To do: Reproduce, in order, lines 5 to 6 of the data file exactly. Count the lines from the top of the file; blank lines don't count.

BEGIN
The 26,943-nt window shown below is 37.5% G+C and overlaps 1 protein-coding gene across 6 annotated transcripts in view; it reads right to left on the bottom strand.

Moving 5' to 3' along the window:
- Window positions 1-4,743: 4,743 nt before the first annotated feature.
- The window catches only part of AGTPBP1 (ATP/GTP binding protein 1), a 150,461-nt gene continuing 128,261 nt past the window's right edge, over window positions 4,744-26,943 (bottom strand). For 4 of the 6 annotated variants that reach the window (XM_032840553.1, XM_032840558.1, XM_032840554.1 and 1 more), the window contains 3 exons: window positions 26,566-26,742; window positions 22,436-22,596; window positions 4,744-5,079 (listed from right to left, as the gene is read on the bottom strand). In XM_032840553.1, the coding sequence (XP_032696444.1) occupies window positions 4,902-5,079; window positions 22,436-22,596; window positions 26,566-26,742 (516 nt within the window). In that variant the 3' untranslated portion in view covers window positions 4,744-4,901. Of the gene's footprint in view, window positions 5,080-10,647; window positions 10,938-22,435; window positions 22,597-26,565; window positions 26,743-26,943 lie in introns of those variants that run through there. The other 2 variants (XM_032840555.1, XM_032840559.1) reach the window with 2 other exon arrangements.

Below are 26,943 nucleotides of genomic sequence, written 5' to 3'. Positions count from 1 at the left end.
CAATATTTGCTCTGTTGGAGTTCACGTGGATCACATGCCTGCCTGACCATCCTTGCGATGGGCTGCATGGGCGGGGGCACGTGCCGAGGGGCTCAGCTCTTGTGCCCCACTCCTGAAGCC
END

Below are 26,943 nucleotides of genomic sequence, written 5' to 3'. Positions count from 1 at the left end.
CAATATTTGCTCTGTTGGAGTTCACGTGGATCACATGCCTGCCTGACCATCCTTGCGATGGGCTGCATGGGCGGGGGCACGTGCCGAGGGGCTCAGCTCTTGTGCCCCACTCCTGAAGCC